Opening the iTunes Store.If iTunes doesn't open, click the iTunes application icon in your Dock or on your Windows desktop.Progress Indicator
Opening the iBooks Store.If iBooks doesn't open, click the iBooks app in your Dock.Progress Indicator

iTunes is the world's easiest way to organize and add to your digital media collection.

We are unable to find iTunes on your computer. To preview and buy music from Ray Brown, Monty Alexander, Russell Malone by Ray Brown / Monty Alexander / Russell Malone, download iTunes now.

Already have iTunes? Click I Have iTunes to open it now.

I Have iTunes Free Download
iTunes for Mac + PC

Ray Brown, Monty Alexander, Russell Malone

Open iTunes to preview, buy, and download music.

Album Review

It would be nice to say that Ray Brown's final recording session before his sudden and untimely death in the summer of 2002 resulted in a masterpiece, but although this trio session with guitarist Russell Malone and pianist Monty Alexander is perfectly serviceable, a masterpiece it is not. It's a very attractive album — Brown was probably not capable of producing anything less as a leader — but it suffers just a bit from Alexander's slightly sugary style and from the lack of a drummer. Recording without a drummer had been the latest thing in the jazz world for several years when this album was released, but it's not entirely clear what the benefit of such an arrangement was supposed to be. On this album, the swing standard "Fly Me to the Moon" and Dexter Gordon's boppish "Dexter's Dex" would have had much more oomph with a sympathetic drummer on board (though on the latter, Malone's Django Reinhardt-styled backup and Brown's inimitable freight train rhythmic drive do go some distance toward making up for that lack). And the midtempo numbers seem to plod just a bit as well. But as always, there's no questioning either the inventiveness of Brown's solos or the rich sumptuousness of his enormous tone. Early pressings of this album include a bonus disc of tracks culled from Brown's Telarc catalog, and perhaps somewhat ironically, it is this disc that ends up being the more fully satisfying of the two.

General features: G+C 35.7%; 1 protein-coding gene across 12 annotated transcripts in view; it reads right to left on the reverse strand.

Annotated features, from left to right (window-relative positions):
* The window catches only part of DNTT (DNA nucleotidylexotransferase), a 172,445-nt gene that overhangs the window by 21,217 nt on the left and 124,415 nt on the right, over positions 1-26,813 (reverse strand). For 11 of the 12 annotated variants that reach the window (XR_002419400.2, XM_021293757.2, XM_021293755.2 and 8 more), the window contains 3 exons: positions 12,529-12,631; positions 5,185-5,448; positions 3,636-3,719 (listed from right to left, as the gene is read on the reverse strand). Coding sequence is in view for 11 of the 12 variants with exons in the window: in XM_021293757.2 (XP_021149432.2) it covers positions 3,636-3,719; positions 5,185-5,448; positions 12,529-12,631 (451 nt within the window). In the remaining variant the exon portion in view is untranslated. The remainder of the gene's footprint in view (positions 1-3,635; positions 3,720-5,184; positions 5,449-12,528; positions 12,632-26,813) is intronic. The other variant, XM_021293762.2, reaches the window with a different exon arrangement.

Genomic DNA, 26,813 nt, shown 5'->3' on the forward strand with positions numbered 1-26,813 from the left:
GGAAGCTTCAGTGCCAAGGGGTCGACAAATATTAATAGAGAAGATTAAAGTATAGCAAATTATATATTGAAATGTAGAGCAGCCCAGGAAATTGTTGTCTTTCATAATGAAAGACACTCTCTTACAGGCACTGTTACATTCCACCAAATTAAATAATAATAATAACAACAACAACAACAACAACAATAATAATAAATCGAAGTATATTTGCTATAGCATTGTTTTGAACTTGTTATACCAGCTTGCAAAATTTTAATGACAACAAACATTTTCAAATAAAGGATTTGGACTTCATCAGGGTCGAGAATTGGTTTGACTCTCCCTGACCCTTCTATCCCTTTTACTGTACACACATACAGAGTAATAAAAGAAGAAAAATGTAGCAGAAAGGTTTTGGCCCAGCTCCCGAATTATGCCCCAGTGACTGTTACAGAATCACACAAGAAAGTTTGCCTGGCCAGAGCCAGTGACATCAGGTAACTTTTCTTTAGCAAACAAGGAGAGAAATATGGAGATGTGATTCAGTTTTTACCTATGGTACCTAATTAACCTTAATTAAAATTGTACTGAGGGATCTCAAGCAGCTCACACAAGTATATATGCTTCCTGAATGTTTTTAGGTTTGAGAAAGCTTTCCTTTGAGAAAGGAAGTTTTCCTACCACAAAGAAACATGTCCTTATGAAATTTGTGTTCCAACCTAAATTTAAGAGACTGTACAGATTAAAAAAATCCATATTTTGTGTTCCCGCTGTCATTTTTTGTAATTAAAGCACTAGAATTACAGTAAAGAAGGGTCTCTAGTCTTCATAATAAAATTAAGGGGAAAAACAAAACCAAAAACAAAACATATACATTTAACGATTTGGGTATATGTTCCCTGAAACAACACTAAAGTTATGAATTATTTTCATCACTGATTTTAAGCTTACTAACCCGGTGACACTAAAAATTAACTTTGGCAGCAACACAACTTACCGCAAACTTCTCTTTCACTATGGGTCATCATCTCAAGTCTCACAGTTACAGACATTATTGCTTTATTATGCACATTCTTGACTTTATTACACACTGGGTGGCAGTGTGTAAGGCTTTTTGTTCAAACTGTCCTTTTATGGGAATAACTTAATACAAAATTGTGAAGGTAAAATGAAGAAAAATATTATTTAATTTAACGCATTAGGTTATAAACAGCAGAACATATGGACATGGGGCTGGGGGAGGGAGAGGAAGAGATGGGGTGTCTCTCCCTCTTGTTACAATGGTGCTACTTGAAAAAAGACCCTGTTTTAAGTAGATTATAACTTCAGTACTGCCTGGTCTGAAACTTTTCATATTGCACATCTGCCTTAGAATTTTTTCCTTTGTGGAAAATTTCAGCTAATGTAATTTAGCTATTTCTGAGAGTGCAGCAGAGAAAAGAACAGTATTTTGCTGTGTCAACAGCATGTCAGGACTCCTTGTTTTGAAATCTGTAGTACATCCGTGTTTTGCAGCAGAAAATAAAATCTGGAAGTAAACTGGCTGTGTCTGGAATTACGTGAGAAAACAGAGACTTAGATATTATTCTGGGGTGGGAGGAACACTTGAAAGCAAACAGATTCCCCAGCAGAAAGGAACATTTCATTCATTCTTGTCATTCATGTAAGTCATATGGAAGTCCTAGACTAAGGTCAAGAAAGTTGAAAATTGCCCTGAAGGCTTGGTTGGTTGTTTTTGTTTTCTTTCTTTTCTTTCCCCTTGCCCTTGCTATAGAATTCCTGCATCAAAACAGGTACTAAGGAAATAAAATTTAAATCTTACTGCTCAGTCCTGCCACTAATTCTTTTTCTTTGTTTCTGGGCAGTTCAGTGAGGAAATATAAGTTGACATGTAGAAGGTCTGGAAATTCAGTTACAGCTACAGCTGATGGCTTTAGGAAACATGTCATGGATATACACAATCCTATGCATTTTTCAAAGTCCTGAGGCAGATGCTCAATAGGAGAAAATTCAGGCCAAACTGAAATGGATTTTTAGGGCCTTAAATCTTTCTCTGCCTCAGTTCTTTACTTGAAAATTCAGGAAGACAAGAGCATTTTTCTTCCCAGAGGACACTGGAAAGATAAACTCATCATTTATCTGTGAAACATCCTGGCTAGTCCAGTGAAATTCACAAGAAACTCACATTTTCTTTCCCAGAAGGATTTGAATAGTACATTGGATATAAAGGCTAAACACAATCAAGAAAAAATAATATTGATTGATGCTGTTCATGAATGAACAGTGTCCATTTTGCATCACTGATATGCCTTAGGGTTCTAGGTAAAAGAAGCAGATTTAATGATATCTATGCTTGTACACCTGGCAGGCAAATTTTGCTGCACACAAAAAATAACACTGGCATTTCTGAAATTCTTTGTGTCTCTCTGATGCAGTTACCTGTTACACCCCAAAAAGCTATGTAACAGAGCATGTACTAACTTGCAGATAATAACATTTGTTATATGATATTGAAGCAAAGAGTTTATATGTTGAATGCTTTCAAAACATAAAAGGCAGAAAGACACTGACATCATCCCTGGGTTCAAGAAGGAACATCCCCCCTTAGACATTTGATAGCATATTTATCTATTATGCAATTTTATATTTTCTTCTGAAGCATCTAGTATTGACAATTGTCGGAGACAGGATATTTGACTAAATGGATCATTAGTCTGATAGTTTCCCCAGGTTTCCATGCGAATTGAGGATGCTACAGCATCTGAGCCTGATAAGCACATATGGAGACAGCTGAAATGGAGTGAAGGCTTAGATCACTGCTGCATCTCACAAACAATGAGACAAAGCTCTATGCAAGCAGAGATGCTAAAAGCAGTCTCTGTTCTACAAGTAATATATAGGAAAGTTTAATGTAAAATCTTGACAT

Customer Reviews

The review above is insane!!

To say that this sort of combo was only recently popluar when this album was recorded shows how little the reviewer knows about jazz period. The drummer-less trio, made popular by Nat Cole in the frickin' 30's is nothing new. This is a solid Nat Cole style recording. Monty did this a couple of times with Ray, I think the other most notable album had Herb Ellis on it. These recordings are really great new takes on this classic combo and harken back to the original Oscar Peterson Trio - once again, drummer-less.

Reviewer Must Be a Drummer

The reviewer must be a drummer, or a jazz snob. The recording is what it is, which is excellent and I love the classic drummerless trio. It is a format that Ray Brown enjoyed playing in through his entire life and Malone and Monty sound terrific. Ignore the review and go ahead and own the album.

Classic Ray Brown

This album is wonderful! It's classic jazz at it's best, it swings like crazy and Ray Brown lays down the bass lines like only he could do. Monty Alexander and Russell Malone are great as well. If you're a fan of soulful swingin' jazz you will love this recording!


Born: June 6, 1944 in Kingston, Jamaica

Genre: Jazz

Years Active: '50s, '60s, '70s, '80s, '90s, '00s

Monty Alexander long ago combined together the influence of Oscar Peterson with the soul of Gene Harris and Nat "King" Cole to form his own appealing and personable style. Long a bit underrated (due to the shadow of Peterson), Alexander has recorded more than a score of excellent albums. Monty Alexander began piano lessons when he was six and he played professionally in Jamaican clubs while still a teenager; his band, Monty and the Cyclones, was quite popular locally during 1958-1960. He first played...
Full Bio